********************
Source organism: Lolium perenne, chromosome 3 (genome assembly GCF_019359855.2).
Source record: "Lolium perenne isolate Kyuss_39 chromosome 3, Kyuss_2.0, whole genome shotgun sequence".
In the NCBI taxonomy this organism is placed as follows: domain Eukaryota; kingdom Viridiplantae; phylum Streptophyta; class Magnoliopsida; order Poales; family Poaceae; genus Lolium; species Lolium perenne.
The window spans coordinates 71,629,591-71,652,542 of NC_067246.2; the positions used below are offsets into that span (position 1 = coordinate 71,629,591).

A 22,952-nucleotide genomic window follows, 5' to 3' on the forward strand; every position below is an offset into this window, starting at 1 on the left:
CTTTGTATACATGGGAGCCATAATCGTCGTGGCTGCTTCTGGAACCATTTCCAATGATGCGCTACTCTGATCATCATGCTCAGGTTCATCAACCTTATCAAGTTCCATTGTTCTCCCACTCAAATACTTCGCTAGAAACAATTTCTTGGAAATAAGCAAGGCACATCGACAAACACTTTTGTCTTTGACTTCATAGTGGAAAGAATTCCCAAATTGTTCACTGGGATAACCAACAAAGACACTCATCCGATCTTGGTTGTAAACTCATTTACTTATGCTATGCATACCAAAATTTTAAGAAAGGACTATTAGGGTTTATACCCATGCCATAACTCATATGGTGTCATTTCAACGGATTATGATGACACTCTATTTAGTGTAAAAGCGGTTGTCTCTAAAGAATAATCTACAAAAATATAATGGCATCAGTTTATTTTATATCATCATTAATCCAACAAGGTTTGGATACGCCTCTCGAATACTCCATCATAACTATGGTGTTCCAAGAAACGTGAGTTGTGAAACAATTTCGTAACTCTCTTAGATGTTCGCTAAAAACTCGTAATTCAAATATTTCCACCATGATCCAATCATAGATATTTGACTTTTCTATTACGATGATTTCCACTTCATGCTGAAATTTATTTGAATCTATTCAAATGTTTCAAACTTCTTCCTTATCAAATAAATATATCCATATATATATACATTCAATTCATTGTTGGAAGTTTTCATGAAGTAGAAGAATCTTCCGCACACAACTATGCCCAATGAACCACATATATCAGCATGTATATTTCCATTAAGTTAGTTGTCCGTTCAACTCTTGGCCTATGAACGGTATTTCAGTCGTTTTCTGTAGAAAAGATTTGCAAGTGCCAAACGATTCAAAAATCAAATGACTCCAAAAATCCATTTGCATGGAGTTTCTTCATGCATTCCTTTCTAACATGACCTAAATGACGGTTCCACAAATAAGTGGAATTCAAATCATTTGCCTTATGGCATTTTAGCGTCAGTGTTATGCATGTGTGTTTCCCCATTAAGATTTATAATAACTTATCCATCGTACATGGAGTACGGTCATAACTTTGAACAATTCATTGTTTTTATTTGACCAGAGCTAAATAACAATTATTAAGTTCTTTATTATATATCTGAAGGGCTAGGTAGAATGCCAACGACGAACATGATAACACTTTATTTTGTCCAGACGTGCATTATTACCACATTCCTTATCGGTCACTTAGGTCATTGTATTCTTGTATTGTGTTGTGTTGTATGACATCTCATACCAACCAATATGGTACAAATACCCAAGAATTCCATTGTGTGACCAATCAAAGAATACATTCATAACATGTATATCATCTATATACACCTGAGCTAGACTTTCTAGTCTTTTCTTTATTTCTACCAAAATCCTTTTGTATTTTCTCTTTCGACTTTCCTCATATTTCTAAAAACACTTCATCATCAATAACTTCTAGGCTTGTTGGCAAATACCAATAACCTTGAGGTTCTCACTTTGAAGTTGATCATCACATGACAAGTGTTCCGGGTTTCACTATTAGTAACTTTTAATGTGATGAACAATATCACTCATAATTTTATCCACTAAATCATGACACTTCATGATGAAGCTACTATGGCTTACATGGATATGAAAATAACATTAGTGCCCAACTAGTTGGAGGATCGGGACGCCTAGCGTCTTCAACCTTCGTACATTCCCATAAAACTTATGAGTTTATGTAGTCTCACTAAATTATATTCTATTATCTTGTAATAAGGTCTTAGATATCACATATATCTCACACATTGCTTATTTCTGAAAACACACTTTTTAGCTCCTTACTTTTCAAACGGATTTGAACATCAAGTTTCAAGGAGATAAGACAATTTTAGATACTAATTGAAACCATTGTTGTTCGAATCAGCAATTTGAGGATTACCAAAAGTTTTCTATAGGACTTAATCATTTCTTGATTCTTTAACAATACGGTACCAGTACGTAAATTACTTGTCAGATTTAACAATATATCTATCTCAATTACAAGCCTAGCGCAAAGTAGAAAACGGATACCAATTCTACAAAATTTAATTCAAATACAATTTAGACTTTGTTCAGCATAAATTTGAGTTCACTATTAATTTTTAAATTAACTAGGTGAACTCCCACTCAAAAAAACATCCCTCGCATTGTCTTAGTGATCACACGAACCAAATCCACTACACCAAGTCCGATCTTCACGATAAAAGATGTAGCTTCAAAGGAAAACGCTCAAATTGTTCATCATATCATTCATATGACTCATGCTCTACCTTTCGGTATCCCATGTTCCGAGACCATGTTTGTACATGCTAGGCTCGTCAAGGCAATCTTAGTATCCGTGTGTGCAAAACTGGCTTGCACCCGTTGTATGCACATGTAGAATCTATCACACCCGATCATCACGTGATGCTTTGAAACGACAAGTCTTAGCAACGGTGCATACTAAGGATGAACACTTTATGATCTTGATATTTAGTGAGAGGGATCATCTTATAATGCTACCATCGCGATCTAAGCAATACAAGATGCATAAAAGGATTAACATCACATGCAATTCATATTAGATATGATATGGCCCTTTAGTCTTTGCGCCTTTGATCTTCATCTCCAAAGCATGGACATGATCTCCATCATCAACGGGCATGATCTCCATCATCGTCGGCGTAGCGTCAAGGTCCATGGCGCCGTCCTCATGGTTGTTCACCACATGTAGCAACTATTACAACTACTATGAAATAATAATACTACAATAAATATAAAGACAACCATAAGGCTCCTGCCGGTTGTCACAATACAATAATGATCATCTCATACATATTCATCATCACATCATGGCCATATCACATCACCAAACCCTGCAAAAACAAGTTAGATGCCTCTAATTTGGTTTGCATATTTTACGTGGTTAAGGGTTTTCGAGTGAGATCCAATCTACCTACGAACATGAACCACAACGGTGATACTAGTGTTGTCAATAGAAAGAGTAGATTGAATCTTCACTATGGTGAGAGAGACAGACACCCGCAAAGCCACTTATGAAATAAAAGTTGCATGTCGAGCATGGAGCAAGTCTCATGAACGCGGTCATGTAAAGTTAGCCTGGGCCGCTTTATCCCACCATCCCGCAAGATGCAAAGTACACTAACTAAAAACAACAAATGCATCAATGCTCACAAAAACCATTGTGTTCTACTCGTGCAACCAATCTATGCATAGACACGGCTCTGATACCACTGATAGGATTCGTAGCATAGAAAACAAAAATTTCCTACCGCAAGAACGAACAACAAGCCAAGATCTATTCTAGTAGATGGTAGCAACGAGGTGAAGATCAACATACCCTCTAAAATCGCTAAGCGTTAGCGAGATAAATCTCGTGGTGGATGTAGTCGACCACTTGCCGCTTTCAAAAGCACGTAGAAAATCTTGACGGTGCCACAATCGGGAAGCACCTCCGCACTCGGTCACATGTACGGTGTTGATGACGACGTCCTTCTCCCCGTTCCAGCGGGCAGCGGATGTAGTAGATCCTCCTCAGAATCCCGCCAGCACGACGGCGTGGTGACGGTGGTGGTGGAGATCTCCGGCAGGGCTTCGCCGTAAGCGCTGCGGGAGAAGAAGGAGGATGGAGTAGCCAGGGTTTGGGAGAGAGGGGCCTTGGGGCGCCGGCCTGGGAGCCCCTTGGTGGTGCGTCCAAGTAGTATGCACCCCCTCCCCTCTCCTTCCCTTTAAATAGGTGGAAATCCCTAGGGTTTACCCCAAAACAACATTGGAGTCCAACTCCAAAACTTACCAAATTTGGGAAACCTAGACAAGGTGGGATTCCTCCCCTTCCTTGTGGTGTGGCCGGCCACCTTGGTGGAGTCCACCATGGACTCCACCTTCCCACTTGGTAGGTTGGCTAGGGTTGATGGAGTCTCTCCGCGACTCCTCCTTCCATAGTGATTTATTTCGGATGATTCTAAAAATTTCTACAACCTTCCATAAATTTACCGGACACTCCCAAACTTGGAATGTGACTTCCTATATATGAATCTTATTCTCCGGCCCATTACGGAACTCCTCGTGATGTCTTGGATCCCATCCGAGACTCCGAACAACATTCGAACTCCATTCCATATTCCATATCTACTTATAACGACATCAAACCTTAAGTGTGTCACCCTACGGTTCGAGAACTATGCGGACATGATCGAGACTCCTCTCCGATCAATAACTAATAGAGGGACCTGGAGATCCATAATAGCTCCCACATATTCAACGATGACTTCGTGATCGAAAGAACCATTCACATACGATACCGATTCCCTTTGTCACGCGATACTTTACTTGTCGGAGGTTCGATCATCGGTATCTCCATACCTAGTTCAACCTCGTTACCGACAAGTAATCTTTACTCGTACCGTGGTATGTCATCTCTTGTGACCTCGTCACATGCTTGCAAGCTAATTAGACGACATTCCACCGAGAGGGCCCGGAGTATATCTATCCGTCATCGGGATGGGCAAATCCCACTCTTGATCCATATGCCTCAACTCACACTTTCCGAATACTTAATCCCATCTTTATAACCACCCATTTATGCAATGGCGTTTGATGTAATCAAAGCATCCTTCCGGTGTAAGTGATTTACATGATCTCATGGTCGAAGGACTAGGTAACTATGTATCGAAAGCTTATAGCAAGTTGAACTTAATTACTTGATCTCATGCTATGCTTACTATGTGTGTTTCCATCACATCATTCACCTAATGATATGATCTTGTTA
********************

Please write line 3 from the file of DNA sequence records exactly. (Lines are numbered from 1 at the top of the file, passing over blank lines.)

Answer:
In the NCBI taxonomy this organism is placed as follows: domain Eukaryota; kingdom Viridiplantae; phylum Streptophyta; class Magnoliopsida; order Poales; family Poaceae; genus Lolium; species Lolium perenne.